Stavroula Balabani obtained a Chemical Engineering degree from the National Technical University of Athens (NTUA, Greece) and a PhD from King’s College London where she started her academic career. She joined UCL in 2011 where she leads an experimental fluid mechanics group active in researching into complex flow phenomena, and which invariably involve complex fluids. Stavroula has expertise in flow characterisation and in particular the application of laser based diagnostics to study transport phenomena, both at the macroscale and microscale, and with applications ranging from process engineering to haemodynamics. Her current research interests evolve around energy, healthcare and manufacturing and in particular the study of fluid structure interaction, microscale technologies for energy recovery and diagnostics, cardiovascular and complex suspension flows. She has received funding from EPSRC, EU, Innovate UK and charities and her research has appeared in prestigious fluid mechanics journals. Stavroula is a member of the EPSRC College, a Fellow of IChemE and an Associate Editor for ASME Journal of Engineering and Science in Medical Diagnostics and Therapy/
Tom graduated from the University of Lyon in 2015 with an MSc in mechanical engineering and fluid mechanics from the University of Lyon (UdL). Following this, Tom joined the Laboratory of Fluid Mechanics and Acoustics on a grant from the French ministry of research, and obtained his PhD from University of Lyon in 2018. He then worked as a teaching and research assistant for INSA Lyon and the LMFA before joining UCL in 2019.
Tom’s research focuses on using and developing optical methods, for example Particle Image or Tracking Velocimetry, Laser Induced Fluorescence, and Molecular Tagging Velocimetry). This is with the aim to study complex and multiphase flows relevant to environmental, industrial, or biological applications. His PhD focused on oscillating grid turbulence in non-Newtonian media and its influence on gas dissolution and mass transfer at gas-liquid interface. At UCL, Tom works with Professor S. Balabani on particle suspensions for complex oral health formulations.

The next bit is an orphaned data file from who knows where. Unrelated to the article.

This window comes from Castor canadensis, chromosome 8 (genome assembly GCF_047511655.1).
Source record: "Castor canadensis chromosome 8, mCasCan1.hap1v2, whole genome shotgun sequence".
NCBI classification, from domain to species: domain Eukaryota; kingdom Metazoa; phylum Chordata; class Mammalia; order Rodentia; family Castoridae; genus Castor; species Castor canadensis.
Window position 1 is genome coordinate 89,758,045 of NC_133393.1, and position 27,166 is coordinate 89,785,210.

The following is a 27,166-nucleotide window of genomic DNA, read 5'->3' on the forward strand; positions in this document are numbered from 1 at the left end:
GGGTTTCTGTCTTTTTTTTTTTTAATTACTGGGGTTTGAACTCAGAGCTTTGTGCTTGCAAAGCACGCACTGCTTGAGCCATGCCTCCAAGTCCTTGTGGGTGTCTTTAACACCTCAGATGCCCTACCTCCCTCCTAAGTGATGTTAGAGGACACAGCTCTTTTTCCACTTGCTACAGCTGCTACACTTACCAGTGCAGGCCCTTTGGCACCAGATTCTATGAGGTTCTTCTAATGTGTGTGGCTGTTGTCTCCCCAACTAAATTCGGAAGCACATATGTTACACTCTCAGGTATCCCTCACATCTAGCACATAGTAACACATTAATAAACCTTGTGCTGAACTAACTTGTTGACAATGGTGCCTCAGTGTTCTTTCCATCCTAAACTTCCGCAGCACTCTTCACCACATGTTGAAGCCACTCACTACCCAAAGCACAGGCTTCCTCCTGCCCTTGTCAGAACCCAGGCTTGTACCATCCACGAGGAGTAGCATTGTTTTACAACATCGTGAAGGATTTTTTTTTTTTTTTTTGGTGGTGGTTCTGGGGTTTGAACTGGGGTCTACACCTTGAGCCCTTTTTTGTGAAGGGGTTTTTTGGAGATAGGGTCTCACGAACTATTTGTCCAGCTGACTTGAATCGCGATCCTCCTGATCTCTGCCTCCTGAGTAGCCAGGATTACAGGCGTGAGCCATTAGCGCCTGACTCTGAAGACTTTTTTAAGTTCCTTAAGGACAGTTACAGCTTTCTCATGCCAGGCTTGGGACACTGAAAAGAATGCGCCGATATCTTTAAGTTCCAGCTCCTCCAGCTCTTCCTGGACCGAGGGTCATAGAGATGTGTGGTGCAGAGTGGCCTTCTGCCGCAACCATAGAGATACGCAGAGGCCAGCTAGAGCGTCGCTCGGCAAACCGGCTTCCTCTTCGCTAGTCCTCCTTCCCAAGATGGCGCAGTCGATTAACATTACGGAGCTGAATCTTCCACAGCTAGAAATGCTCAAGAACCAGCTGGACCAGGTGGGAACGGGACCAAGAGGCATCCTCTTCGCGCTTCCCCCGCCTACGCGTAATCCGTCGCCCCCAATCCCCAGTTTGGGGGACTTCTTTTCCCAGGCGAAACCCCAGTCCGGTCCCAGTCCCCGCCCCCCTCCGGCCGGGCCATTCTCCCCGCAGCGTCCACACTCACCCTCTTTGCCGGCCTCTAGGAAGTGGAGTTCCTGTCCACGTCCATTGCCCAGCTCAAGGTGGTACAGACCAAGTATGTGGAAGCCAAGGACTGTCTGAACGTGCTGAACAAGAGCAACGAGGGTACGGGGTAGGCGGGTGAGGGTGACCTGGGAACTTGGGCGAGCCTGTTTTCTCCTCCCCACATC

Mirko obtained his BSc (cum laude) in Biomedical Engineering in September 2010 from Politecnico di Milano (Italy). He continued his studies in Biomedical Engineering, with a focus in Biomechanics and Biomaterials, at Politecnico di Milano where he received his MSc (cum laude) in April 2013. His thesis was entitled “Design and development of a new neonatal ventilator for total liquid ventilation”. After his graduation, he continued his research on the biomechanics of the respiratory system at the Department of Chemistry, Materials and Chemical Engineering “Giulio Natta” of Politecnico di Milano from June 2013 to December 2014. He then worked as an R&D Engineer at Baxter International Inc. in the team supporting and improving medical products already on the market. In September 2015, he joined the Department of Mechanical Engineering of University College London as PhD student and Marie Curie Trainee within the European Training Network VPH-CaSE (www.vph-case.eu). He succesfuly defended his thesis in November 2019.
Mirko’s work focuses on the development of patient-specific computational models of Aortic Dissections to support the clinical decision-making process. Mirko is a WEISS researcher, primarily supervised by our collaborator Prof Vanessa Diaz (MUSE) and works closely with Gaia on aortic dissection and AVM.
Andreas studied Applied Mathematics and Physics at National Technical University of Athens (NTUA, Greece, 2011). His interest in Physics led him to expand his knowledge in Nanotechnology and Microsystems through a two year MSc programme (2013). His work on microfluidics and surface treatment inspired him to pursue a PhD in the field. He joined the Doctoral Training programme on Medical Device Innovation at UCL in 2014 and he currently works on microscale blood flows.
Gaia obtained her MEng in Biomedical Engineering – Biomechanics and Biomaterials – from Politecnico di Milano (Italy) in December 2015 with a master thesis entitled “Combined approach for the biomechanical characterization of melanocytic skin lesions”. She joined the Department of Mechanical Engineering of University College London as a PhD student in March 2016. Her research aims to develop personalised in vitro experiments to understand the haemodynamics of aortic dissection and aid the development of in silico approaches for clinical support.